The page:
Test Construction

TEST CONSTRUCTION 1

Institution Affiliation:

Psychometrictest to determine personality

Content areas

Manifestations

Detail

alertness

extraversion

introversion

Neuroticism

Humility

Industry

Honesty

Independence

ambition

High/positive

5

5

5

5

5

5

5

5

5

5

High/negative

5

5

5

5

5

5

5

5

5

5

Low/positive

5

5

5

5

5

5

5

5

5

5

Low/negative

5

5

5

5

5

5

5

5

5

5

Questions.Choose the statement that you agree with most.

Option A.

Option B.

1

If a job lacks detail, I would ask the authorities for more details

If a job lacks details, I would go ahead and do it, but find other ways of addressing the issue

2

Am comfortable with sudden responsibilities

I prefer being informed in time about responsibilities

3

I would rather watch a match in a stadium

I would rather watch a match alone from my living room

4

It is not wrong to tell others about my problems

I prefer keeping my problems to myself

5

Am comfortable being alone in quiet places

I prefer company in silent places

6

People who humble themselves are good

Sometimes I can humble myself before my juniors

7

I can help lazy people finish their tasks

I am comfortable with receiving help to finish my tasks

8

I can tell people truths that hurt them

I would rather hide the truth than hurt my colleagues

9

I have helped many people pay their bills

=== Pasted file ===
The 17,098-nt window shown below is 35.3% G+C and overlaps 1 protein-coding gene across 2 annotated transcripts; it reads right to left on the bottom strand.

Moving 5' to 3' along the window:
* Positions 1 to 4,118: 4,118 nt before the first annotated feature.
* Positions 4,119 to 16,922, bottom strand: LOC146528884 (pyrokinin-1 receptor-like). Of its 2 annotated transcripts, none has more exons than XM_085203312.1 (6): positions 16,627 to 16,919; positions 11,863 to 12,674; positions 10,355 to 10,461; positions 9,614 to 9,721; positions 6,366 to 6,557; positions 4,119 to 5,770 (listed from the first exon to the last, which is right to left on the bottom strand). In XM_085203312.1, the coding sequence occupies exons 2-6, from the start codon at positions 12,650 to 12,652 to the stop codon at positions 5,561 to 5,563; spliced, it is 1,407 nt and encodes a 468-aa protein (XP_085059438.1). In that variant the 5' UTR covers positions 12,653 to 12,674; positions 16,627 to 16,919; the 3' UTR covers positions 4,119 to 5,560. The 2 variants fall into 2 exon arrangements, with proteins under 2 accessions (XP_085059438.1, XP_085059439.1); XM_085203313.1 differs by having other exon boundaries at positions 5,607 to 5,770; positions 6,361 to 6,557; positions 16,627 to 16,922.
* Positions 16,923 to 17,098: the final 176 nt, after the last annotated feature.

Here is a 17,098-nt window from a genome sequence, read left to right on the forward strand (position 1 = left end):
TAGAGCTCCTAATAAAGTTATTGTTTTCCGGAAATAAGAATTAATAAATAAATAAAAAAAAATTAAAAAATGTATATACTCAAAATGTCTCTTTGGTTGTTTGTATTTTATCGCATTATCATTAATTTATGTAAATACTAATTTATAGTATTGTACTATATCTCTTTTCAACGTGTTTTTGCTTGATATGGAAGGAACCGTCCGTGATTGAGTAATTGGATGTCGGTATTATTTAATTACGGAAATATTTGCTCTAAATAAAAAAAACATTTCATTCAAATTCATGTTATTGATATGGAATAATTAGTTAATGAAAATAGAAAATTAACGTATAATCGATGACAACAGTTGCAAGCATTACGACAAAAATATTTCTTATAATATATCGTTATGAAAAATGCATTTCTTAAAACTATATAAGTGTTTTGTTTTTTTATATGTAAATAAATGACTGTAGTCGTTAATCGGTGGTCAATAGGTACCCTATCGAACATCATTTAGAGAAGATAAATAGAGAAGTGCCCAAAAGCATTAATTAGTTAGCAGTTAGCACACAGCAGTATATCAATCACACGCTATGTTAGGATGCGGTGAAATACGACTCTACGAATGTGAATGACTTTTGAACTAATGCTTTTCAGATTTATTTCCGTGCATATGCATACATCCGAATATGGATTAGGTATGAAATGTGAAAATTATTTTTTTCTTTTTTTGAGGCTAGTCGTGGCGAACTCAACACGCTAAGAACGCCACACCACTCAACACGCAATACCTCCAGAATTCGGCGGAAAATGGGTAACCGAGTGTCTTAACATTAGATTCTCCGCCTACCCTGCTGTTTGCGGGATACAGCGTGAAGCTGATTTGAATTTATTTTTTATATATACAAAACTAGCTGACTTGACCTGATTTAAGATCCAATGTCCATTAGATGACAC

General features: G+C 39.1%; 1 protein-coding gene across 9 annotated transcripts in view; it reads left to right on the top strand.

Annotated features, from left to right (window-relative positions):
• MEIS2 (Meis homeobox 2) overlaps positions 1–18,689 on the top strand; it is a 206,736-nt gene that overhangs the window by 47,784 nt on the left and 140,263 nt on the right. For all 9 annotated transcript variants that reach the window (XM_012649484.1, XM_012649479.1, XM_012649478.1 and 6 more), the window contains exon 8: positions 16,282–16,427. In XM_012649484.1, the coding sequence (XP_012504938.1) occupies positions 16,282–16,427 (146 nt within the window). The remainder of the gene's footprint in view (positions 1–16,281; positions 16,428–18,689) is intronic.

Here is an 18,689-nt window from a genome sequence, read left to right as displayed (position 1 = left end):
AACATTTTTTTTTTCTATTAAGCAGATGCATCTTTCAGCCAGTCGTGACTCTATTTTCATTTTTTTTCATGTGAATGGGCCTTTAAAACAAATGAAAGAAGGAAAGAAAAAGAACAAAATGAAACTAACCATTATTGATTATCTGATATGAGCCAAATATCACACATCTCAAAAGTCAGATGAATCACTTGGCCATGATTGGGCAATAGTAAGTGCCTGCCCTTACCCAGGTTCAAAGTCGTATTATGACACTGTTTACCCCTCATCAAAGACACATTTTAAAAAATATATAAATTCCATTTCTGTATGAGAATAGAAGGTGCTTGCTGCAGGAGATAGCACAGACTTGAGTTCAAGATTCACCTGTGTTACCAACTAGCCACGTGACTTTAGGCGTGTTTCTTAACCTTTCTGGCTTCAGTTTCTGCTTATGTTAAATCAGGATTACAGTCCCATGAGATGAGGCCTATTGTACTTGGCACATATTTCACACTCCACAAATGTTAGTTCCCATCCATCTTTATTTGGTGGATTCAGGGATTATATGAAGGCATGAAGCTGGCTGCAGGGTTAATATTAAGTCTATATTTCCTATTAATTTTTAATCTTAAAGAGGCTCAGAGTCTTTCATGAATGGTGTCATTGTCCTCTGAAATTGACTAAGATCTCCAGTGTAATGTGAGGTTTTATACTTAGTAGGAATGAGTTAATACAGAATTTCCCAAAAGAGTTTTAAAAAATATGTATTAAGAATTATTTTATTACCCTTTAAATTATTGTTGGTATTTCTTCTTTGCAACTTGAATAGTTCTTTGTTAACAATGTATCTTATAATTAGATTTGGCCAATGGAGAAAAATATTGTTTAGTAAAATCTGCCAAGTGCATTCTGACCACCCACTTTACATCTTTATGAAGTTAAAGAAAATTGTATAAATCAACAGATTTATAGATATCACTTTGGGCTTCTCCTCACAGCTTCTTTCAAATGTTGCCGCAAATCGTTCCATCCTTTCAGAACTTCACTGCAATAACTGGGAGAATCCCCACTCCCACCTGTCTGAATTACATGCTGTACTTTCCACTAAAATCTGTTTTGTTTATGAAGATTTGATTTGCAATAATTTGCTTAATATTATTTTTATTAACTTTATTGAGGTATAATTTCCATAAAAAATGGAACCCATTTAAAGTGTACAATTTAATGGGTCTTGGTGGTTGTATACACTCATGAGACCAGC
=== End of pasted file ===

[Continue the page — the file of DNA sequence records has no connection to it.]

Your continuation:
I am comfortable if someone offered to pay my bills

10

I have achieve a lot so far.

I think am a failure when compared to my friends.

Stepsin creating test.

Thefirst step taken was to define the purpose of the test. According toWard &amp Bennet (2012), this helps the test developer to focus downto the most pertinent issues regarding the topic, and avoid includingtest items and questions which are irrelevant. This was followed bydesigning the blueprint of the psychometric test. The design had toaccommodate the ten items which would guide the test administrator todetermine the character of the candidate. Having chosen the rightblueprint, the choice options were identified, and appropriate scoresassigned to the various test items. This was followed by a pilotstudy. According to Downing &amp Haladyna (2006), the function ofthe pilot study is to measure the effectiveness and efficiency of theprocedures. While conducting a pilot study, there were checks toensure that the items were not offensive and that they were notlikely to lead to bias. While conducting the pilot test, there was anallowance of deleting any extreme items and omitting items with poordiscrimination.

Whilechoosing the test items, the ipsative item approach was used.According to Ward &amp Bennet (2012), this method evaluates thepersonality traits of an individual and is safeguarded againstproblems of normative items. The normative items include those withcharacteristics of social desirability bias. Whereas the traditionalpersonality questionnaire asks the candidate to respond by ratingtheir agreement to a certain statement, the ipsative form gives theapplicant the freedom to choose the statement they most agree with.One of the benefits of this approach is that it yield more honestresponses, which the test administrator can use to choose the mostqualified candidates. However, Suzuki &amp Ponterotto (2008) assertthat the major weakness of this method is that it does not yieldcomparative sample of normal to extreme personality traits, which areimportant in making decisions about hiring the candidates.